Tuesday, October 19, 2010

The House That Built Me

My oldest daughter, Rachel, had the assignment in her U.T. English class to write a paper about a song. She had many options, but one was to write about a song that had an impact on her in some way. The following is her paper, just as she wrote it, about Miranda Lambert's "The House That Built Me."

You Can’t Go Home Again

During the first weekend of May 2010 a flood washed away my city and my house. Nashville “Music City,” Tennessee is the home of country music and was my home for thirteen years. I was never a fan of Nashville’s famous country music. I was drawn more to the rock, blues, and the singer/songwriters of Nashville, because they were more original than the country music that used the same guitar rifts to sing about growing up in the back woods, drinking beer and driving pick-up trucks. After the flood, I gained a new appreciation for country music with the song “The House that Built Me.” Miranda Lambert’s song would become the theme song for all of Nashville as the city was rebuilt, for my family as we packed up our home of thirteen years, and for me as I moved to Knoxville.

“The House that Built Me” was released in February of 2010 and became widely popular around the time of the flood. It was said in all of the media coverage of the flood that Nashville was a big city with a small town feel, a town where six hundred thousand people could call home. In “The House that Built Me” Lambert sings of specific memories associated with certain parts of the house, such as learning to play guitar in her “little back bedroom.” For many Nashvillians, like myself there were a lot of places in Nashville that had sentimental value similar to a little back bedroom. During the flood many of the places that made Nashville what it is were damaged. The Titan’s stadium, Predator’s rink, and the Grand ‘Ole Opry House were all flooded, and all these places held fond memories for many people. Lambert’s song is about returning to a childhood home in hopes that the her current “brokenness inside [her] might start healing.” For Nashvillians, we had to return to the devastated parts of the town in order to heal the city that built us.

I was raised in was a very old, small house built on top of a steep hill. My parents, especially my dad, were never happy with the look of the house so he renovated the basement, bathrooms, and kitchen. He built the house “nail by nail and board by board,” in the same way Lambert’s family built their home. Personally, I knew the house was small but I always liked it because it was home. Then on May 2, 2010 a mudslide pushed my house off its foundation and a tree fell through my sister’s bedroom and the kitchen. From that day on we would only return to the house to move our belongings, search for our cat that ran away in the wake of all the commotion of the slide, or to simply sit on the front steps wondering how it would all work out. We “thought if [we] could touch [the] place or feel it [the] brokenness inside [us] might start healing” and our questions might be answered.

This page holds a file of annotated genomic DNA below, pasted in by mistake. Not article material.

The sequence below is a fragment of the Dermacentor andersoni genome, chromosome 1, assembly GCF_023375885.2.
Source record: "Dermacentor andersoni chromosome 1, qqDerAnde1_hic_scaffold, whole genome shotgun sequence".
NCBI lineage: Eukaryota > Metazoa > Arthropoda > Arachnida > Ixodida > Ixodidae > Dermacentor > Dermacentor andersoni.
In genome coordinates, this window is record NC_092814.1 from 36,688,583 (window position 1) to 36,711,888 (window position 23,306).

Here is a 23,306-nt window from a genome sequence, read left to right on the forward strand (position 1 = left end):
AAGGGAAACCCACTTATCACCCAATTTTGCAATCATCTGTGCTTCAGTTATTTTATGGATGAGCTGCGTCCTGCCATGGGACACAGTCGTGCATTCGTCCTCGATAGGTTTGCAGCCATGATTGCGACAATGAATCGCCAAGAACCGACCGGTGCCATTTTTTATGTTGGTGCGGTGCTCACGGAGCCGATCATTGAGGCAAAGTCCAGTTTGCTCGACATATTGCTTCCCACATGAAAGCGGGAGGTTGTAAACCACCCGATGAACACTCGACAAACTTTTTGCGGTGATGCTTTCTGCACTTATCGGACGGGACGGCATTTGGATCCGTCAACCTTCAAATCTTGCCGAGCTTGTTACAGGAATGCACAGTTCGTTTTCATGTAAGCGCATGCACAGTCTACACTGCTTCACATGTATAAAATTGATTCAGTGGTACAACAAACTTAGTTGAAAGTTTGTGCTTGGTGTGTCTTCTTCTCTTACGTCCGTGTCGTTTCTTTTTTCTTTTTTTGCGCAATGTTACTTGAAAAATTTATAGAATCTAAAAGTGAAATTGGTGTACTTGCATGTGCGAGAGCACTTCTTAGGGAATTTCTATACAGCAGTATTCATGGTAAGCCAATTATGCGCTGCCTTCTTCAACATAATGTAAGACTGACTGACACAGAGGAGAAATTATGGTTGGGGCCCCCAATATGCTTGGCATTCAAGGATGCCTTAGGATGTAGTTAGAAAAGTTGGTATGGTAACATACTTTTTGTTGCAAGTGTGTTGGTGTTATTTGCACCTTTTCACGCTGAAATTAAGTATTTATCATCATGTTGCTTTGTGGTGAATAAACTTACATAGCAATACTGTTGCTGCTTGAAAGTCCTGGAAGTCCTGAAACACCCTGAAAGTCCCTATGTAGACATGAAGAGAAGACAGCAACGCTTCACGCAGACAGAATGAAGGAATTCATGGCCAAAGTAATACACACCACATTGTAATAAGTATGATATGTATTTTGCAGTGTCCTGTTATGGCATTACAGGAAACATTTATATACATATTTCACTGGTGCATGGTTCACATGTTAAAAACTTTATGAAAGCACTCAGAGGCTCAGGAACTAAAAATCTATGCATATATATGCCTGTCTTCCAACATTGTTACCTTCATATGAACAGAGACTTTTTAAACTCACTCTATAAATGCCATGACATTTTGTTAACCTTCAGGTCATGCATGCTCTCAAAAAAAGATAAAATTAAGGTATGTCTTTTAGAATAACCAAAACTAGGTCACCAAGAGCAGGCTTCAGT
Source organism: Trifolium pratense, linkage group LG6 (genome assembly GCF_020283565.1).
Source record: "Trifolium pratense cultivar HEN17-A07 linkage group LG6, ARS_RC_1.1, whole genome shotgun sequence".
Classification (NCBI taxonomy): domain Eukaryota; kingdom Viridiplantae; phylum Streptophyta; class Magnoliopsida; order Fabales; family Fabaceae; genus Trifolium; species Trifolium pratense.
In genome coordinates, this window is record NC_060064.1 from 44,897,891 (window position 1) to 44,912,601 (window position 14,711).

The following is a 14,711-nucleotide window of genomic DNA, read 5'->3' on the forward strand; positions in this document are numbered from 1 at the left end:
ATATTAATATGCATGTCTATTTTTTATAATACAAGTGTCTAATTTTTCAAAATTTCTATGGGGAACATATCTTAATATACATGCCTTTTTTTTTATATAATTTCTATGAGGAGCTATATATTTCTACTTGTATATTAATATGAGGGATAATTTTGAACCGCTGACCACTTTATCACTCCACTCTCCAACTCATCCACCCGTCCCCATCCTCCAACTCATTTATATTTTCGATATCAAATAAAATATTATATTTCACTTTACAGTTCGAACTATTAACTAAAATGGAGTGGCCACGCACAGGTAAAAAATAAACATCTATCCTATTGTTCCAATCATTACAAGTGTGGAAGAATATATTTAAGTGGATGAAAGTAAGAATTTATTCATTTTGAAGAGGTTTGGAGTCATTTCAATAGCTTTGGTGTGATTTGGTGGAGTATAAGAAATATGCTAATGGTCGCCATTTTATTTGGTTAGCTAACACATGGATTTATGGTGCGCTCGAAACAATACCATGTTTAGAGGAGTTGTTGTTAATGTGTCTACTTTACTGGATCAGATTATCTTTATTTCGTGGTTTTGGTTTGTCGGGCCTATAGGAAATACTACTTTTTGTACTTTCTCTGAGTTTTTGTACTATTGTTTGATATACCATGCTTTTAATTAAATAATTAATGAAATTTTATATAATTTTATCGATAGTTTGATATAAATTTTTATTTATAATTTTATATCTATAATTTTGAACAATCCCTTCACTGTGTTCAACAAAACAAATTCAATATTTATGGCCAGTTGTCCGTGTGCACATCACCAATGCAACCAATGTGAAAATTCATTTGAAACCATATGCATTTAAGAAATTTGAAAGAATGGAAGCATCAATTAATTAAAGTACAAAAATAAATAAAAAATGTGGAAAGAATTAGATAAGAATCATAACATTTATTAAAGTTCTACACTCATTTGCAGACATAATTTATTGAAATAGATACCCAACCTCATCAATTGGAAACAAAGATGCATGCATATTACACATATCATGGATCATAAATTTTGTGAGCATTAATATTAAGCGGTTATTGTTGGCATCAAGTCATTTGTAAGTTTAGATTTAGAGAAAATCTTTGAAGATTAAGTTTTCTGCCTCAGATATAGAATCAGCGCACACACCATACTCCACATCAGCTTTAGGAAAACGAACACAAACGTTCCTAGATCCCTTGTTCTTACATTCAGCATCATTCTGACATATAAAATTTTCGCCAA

A few days after the flood water’s receded and we moved in with my grandmother, my dad built a playlist with music either about floods or songs to help our family cope. In this playlist was Lambert’s “The House that Built Me,” which quickly became the song that my family related to the most because some of her memories were identical to our memories at 525 Holt Valley Road. Lambert’s mother and my mother both “cut out pictures of houses for years from Better Homes and Gardens magazine.” Lambert had her favorite dog buried under a “live oak,” while we had our favorite cat under a pear tree. It was the house my sister learned to play the piano and the house we I spent hours doing homework. It was the house with the kitchen where we had thirteen years worth of family dinners. For my parents and sister, the song reminded them of all the memories that we had shared at 525 Holt Valley and it made them sad that they had lost the place that held all of the memories. As for me, I was leaving for college in a few months so the song had a different meaning for me.

Since I was already moving out of my childhood house before the flood hit, Lambert’s song became a reminder of my roots. Lambert returned to the house to “take nothing but a memory from the house that built [her].” The song reminded me that even if I could not physically return to my childhood home, I could remember all of the things that built me. I was built by a family full of love for one another, for animals, for music, for sweet tea, and barbeque. I was built by a city full of friendly faces, country music and southern accents. For me, “The House that Built Me” is not a reminder of the home we lost, but a reminder of the how “I [can] find myself” so that I never feel “like I’m someone else.”

Country music may not always have the most original lyrically or musically, but in reference to the flood it was appropriate to have a country song be the song that embodied Nashville as it was rebuilt. The fact that “The House that Built Me” was country became moot once I was able to appreciate it significance to my life and to the lives around me. The song connected with my family because of the eerie similarities between Lambert’s house and our house. The idea that “a memory from the house that built me” could heal the “brokenness inside me” is the part of the song I carry with me, because even though I can’t return home I will always have the memories.

(Oh, and she got a 98 on this one.)